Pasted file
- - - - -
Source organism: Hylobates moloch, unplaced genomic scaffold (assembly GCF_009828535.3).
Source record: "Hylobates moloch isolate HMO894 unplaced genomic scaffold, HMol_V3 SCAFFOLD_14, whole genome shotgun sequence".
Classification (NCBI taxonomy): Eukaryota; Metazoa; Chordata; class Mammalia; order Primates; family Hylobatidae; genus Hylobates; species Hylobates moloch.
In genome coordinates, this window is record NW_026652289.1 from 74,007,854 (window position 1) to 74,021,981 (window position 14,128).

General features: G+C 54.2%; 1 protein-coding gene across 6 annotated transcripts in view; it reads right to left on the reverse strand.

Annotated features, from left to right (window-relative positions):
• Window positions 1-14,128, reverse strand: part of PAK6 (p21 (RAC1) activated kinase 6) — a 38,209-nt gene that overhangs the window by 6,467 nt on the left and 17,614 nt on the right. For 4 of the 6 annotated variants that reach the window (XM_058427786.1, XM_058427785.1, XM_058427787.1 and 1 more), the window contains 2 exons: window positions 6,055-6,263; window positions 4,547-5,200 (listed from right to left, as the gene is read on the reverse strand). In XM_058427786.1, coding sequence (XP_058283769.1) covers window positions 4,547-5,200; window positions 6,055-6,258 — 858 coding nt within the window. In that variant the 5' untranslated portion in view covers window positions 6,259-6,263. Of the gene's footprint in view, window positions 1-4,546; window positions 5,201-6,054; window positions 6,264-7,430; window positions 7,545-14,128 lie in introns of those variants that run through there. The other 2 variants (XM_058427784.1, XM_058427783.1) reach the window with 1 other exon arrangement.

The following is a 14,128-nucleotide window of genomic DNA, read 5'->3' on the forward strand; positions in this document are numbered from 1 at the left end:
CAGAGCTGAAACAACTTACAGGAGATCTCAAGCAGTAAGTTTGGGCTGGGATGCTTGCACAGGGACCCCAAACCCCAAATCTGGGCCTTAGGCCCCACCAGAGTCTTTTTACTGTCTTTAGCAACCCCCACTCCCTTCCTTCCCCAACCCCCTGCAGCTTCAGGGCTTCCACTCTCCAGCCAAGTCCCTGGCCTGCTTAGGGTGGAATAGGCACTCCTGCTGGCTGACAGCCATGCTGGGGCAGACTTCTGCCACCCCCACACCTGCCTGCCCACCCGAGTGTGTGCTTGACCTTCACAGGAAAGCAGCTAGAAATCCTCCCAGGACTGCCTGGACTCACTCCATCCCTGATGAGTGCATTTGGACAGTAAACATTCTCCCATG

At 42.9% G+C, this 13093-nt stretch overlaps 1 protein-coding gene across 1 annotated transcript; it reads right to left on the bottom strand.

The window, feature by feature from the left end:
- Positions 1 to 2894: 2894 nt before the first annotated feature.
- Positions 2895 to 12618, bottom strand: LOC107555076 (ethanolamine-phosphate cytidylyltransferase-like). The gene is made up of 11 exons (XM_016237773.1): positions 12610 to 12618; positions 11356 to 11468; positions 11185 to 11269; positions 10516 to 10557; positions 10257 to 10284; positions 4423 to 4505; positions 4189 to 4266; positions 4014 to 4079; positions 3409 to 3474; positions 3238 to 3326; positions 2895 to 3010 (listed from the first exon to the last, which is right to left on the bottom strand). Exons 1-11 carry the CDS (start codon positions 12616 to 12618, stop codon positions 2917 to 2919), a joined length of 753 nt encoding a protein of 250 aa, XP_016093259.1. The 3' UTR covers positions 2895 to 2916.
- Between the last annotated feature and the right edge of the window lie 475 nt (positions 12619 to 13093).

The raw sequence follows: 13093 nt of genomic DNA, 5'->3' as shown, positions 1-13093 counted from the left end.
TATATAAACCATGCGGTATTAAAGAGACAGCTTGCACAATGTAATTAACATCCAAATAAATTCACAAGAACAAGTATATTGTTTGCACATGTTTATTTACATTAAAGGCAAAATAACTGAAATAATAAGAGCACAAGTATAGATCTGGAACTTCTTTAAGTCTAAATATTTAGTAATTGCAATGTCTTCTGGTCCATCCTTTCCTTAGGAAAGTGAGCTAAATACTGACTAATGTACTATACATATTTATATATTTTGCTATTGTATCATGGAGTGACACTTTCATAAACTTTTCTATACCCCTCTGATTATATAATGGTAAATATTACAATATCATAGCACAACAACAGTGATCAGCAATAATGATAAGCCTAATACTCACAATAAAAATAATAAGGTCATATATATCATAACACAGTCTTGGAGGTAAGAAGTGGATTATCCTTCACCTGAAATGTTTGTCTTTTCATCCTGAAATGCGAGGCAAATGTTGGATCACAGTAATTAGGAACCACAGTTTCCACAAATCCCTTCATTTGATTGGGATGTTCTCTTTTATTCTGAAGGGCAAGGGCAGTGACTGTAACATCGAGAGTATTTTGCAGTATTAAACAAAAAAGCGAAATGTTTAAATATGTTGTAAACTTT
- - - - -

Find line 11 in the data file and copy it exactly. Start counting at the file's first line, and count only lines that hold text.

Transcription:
The window, feature by feature from the left end: